A: If we call things like long-biased equity long/short funds and private equity equities instead of alternatives, it will look to these people like they are 90% invested in equities.
B: But they ARE invested 90% in equities.
One of the more dangerous things you can do in the markets is engage in self-deception. This is particularly true from a risk management perspective. A hill that I will die on is that much of what we call “alternative” investments are just equity investments by another name.
Nowhere is this more obvious than private equity. In what “bucket” of an asset allocation would you put a thinly traded, leveraged microcap stock that is no-bid for an extended period? There is no debate. It is an equity security. The economic risk exposures of the security are equity risks. Now, this is not a particularly liquid equity. But it is an equity security nonetheless.
Likewise, on the other end of the spectrum, a “defined outcome” S&P tracker with an options overlay is an equity strategy, exposed to equity risk. The addition of a mark-to-market volatility mitigating hedge does not transmute this into some kind of alternative strategy. It is just watered-down equity risk (with watered-down equity returns to match).
I have written about this kind of smoke and mirrors before.
Just because you have exposure to a bunch of different colored slices in a pie chart does not mean you have exposure to a bunch of differentiated sources of risk and return.
As I wrote in that post, I am NOT telling you that you shouldn’t be invested 90% in equities. That is a whole other debate. I am telling you to own your shots. Commit.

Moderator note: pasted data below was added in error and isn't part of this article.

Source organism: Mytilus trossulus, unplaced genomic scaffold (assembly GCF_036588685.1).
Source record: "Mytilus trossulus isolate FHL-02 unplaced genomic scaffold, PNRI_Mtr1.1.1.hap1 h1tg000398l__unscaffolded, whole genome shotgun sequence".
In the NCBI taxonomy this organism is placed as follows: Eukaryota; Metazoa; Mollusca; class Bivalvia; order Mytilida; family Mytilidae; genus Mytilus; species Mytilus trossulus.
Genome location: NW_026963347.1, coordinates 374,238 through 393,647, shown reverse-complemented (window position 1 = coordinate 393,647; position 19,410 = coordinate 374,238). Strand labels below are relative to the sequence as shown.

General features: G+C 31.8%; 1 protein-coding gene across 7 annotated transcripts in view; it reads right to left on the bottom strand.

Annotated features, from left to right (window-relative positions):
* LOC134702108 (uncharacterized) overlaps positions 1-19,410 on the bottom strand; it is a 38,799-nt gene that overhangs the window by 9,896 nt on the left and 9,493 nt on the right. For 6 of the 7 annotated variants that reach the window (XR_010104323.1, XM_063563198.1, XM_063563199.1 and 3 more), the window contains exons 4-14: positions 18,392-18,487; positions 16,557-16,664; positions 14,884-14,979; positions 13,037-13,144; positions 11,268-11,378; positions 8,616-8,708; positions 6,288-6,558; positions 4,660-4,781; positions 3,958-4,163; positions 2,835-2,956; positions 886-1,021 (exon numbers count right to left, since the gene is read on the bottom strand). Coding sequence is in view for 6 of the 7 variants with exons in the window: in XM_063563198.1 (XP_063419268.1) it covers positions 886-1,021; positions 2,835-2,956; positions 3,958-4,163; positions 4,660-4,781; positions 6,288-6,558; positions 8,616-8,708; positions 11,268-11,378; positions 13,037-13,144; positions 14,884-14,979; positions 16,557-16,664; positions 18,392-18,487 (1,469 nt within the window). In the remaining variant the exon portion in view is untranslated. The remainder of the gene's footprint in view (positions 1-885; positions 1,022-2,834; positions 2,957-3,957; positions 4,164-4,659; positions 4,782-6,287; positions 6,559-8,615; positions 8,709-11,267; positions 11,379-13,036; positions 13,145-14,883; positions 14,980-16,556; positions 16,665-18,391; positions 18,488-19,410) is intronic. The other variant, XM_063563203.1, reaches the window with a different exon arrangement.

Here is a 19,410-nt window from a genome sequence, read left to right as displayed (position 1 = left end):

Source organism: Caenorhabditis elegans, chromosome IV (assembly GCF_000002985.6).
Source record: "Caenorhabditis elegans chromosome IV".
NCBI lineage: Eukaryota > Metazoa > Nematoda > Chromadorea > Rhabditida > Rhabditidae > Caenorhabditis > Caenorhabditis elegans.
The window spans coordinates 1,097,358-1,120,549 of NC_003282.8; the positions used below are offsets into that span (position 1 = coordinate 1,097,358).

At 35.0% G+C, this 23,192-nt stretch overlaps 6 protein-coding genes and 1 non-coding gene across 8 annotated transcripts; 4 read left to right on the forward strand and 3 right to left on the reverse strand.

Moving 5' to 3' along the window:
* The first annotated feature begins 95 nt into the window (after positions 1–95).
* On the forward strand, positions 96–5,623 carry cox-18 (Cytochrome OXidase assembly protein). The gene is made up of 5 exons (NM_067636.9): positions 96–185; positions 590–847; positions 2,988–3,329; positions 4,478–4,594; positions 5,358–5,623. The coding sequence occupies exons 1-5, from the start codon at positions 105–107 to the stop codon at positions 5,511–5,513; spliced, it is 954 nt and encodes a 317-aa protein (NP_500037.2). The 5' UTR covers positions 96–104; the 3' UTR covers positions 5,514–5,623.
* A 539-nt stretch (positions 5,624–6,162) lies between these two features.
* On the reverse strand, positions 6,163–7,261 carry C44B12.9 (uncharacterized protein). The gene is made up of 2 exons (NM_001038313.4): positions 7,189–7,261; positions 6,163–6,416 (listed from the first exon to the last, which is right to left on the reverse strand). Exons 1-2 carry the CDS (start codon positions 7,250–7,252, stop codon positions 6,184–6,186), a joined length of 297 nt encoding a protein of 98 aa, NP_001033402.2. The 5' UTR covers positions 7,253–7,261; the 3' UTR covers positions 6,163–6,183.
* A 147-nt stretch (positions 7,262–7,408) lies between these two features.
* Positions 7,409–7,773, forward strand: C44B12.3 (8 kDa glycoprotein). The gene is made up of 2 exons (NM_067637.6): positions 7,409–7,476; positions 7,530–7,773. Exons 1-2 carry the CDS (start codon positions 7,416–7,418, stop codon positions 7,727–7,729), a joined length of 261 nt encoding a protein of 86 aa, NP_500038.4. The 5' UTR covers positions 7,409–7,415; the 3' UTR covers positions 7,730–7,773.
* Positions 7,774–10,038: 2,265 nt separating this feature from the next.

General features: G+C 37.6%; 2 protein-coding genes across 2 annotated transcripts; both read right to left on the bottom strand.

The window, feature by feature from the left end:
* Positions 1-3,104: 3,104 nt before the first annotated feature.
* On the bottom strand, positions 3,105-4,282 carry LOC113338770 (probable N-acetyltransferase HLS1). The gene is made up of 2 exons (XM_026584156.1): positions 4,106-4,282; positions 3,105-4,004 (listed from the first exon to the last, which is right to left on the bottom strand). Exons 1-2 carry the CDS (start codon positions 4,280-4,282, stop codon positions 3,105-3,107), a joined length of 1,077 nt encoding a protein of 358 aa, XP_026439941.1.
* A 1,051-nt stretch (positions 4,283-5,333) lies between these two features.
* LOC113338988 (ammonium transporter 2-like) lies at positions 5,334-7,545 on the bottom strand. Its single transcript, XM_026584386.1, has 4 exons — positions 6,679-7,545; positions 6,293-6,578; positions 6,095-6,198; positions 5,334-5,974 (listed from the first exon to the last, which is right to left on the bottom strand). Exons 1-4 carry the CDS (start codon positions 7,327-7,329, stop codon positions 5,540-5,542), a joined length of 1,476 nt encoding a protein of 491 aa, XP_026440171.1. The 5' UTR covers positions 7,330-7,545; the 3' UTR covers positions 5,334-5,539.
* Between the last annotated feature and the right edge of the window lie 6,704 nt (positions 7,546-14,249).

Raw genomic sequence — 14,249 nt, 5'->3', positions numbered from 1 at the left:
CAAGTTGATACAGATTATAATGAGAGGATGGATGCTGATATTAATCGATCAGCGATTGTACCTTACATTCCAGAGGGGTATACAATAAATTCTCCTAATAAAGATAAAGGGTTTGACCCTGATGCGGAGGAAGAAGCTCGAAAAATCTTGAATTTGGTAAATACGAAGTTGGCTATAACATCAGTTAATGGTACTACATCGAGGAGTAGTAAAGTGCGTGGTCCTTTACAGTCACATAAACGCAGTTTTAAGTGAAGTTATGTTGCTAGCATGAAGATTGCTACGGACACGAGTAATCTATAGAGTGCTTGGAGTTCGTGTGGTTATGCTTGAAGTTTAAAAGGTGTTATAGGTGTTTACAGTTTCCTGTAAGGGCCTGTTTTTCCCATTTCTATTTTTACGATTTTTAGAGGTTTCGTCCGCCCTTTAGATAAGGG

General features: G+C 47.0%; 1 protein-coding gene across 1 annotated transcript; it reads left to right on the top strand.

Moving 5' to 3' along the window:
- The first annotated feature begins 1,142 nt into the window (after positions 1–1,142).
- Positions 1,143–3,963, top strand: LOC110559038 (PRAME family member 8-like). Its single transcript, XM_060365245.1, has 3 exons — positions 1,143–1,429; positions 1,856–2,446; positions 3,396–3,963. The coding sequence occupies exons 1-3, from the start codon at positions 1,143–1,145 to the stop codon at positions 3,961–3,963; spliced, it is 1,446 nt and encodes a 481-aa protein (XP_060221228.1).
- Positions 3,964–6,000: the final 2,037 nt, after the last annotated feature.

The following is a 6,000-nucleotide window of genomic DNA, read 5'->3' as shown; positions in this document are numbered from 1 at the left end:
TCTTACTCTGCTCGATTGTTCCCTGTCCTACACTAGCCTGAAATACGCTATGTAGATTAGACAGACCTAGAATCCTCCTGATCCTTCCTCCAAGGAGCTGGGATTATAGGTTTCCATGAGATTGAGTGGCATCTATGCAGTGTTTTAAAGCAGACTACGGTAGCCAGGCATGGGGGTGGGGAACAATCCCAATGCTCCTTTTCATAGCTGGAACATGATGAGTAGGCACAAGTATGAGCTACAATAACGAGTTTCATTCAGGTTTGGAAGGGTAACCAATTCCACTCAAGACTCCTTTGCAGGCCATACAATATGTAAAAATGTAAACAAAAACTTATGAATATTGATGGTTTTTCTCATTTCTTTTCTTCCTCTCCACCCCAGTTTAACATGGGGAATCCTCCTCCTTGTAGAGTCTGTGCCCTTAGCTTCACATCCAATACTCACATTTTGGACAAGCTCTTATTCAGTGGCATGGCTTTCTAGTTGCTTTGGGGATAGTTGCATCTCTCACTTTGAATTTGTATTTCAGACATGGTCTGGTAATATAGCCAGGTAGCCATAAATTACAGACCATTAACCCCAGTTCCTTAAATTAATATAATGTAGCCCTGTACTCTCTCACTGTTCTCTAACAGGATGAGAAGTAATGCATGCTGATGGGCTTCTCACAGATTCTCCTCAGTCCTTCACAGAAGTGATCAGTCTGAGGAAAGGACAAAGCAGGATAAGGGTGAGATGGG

For most allocators and private investors, I suspect fiddling with phony-alternative, pseudo-equity strategies is akin to the golfer who is afraid to commit to an approach shot because of some windage. He is afraid of the wind so he clubs down. But because that club selection is driven by anxiety, he doesn’t hit as firm a shot as he normally would have. So he misses short and lands in a greenside bunker.
Don’t miss short! Get it past the hole!
There is an insidious thing that happens when you do not call things by their proper names. Things-as-they-are are gradually replaced with abstractions. This is what is happening with obvious absurdities such as private equity being pitched as “higher returns with less volatility.” From an economic risk perspective, the whole idea is nonsense. But as an abstraction bolstered by “statistics,” it is true.
Of course, I can reduce the volatility of my public equity portfolio, too. I will just mark it once a year, to my proprietary fair value estimates. My down capture will look great versus the S&P. My numbers will be audited and everything. Beautiful!
It is in periods of extreme dislocation that things behave as they are. This is when it becomes obvious that your long-biased equity hedge funds actually capture a decent amount of downside; and your high yield bonds behave a lot more like equities than you thought they would; and that bright hedgie who did a really good job of getting his net down at the start of the selloff keeps it flat into a massive rally… sorry… I digress…
The most egregious portfolio failures, in terms of both missed return targets and poor risk management, result from a failure (or even outright refusal) to see things as they are.
You can call your pie chart slices whatever you want. They can display all the colors of the rainbow. It does not change the underlying nature of the things they represent.